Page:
Apple stopped paying hefty licensing fees to Qualcomm for its smartphone intellectual property, and so the chipmaker is asking the U.S. government to ban iPhones from being imported here, Bloomberg News said Wednesday.
The newswire cited an unnamed source it said was “familiar with the company’s strategy.” Qualcomm will look to ask the International Trade Commission (ITC) to block the Apple phones from being brought into the U.S. from Asia, where they are manufactured. The move would occur ahead of the phone’s newest model coming to market this fall. Going to the ITC would ostensibly be faster than going through the courts.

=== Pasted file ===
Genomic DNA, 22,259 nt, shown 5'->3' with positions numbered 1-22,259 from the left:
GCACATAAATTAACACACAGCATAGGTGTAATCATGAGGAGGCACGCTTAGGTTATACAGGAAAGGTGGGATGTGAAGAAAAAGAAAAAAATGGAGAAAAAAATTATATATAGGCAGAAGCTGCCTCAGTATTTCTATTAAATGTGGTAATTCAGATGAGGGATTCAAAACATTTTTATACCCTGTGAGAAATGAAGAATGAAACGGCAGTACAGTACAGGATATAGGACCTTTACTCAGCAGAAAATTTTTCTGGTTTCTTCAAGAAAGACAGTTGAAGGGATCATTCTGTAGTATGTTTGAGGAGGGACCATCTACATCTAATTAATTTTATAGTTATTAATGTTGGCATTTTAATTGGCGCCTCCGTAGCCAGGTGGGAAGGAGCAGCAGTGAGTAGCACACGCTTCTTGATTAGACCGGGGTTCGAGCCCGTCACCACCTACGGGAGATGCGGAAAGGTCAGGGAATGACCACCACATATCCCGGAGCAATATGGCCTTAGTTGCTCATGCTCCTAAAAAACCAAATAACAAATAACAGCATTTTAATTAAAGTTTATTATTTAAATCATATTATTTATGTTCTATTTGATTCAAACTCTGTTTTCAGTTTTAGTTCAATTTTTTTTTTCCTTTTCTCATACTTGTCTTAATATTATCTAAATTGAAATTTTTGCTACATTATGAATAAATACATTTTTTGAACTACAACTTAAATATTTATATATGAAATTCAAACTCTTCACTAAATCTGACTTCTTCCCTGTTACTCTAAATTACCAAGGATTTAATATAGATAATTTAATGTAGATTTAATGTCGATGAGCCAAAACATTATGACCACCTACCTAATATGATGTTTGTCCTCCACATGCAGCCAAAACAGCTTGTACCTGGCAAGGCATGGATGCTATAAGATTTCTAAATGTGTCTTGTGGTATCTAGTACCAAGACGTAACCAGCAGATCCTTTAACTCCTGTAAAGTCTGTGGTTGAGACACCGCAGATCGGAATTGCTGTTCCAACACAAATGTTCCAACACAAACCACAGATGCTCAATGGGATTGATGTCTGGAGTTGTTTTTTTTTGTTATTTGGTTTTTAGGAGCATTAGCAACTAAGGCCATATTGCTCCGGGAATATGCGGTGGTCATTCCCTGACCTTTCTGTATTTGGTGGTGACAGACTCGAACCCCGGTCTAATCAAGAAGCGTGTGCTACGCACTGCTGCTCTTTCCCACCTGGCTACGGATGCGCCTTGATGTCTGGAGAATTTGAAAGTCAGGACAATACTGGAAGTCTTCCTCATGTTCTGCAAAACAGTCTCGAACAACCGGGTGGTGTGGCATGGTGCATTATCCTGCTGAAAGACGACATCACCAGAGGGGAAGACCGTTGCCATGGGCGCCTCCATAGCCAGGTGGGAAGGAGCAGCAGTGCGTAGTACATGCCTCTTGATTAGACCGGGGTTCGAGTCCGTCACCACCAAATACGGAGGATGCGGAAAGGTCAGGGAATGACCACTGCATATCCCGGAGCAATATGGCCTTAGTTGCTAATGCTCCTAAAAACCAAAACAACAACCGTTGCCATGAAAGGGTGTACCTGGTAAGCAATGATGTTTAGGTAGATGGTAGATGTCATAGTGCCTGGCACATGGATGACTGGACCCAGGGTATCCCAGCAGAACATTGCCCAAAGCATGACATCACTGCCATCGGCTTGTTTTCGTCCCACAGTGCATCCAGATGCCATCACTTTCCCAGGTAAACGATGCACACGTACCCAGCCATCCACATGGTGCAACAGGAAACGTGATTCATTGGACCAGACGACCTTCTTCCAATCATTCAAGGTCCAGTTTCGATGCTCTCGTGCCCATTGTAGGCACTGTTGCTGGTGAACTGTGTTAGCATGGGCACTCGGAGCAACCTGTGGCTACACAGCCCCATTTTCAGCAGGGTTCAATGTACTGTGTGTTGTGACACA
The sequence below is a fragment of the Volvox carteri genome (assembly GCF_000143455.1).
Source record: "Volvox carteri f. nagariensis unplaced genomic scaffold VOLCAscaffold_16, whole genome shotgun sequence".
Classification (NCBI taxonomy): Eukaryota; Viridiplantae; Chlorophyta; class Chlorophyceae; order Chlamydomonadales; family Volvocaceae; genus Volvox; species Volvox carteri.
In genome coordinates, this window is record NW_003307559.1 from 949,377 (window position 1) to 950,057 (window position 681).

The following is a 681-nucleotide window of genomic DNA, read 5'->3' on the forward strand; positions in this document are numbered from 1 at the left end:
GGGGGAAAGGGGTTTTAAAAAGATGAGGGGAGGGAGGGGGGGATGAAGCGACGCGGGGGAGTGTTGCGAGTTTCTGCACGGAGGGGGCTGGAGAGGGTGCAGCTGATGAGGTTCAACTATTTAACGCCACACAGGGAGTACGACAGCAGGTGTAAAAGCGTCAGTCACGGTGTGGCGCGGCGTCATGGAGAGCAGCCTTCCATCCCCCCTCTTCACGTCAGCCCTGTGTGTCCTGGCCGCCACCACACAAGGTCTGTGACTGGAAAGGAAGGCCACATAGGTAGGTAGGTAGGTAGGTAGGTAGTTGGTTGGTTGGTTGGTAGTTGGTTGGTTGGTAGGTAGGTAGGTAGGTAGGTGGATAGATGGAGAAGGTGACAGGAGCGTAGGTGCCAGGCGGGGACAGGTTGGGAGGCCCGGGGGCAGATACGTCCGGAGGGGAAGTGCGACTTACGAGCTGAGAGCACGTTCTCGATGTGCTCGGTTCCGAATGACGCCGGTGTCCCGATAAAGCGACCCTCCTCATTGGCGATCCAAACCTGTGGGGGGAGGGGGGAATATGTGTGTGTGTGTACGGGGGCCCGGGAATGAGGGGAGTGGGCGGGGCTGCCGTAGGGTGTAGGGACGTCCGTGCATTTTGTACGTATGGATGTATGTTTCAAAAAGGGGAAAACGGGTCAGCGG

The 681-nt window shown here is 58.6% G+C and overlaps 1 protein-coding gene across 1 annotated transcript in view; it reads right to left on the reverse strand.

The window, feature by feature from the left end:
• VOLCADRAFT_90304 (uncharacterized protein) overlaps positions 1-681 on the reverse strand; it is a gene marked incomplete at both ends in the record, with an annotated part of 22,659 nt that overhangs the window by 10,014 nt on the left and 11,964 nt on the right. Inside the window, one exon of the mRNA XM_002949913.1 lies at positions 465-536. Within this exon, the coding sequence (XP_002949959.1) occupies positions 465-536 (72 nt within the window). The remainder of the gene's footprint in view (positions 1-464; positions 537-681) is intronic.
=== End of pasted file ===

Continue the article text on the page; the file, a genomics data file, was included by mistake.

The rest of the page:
The dispute itself comes amid Qualcomm’s practice of charging a percentage of smartphone prices tied to patents that it holds — in essence, license payments, which are highly profitable to Qualcomm. The patents help govern data and voice transmission.
Apple CEO Tim Cook said in a conference call with analysts Tuesday, according to Bloomberg, that Qualcomm has not played fair as has been dictated by licensing rules, and stated that “I don’t believe anyone’s going to decide to enjoin the iPhone based on that. There’s plenty of case law around that subject. But we shall see.”
The iPhone, in the meantime, accounts for 60 percent of Apple’s top line, while the U.S. is 40 percent of revenues.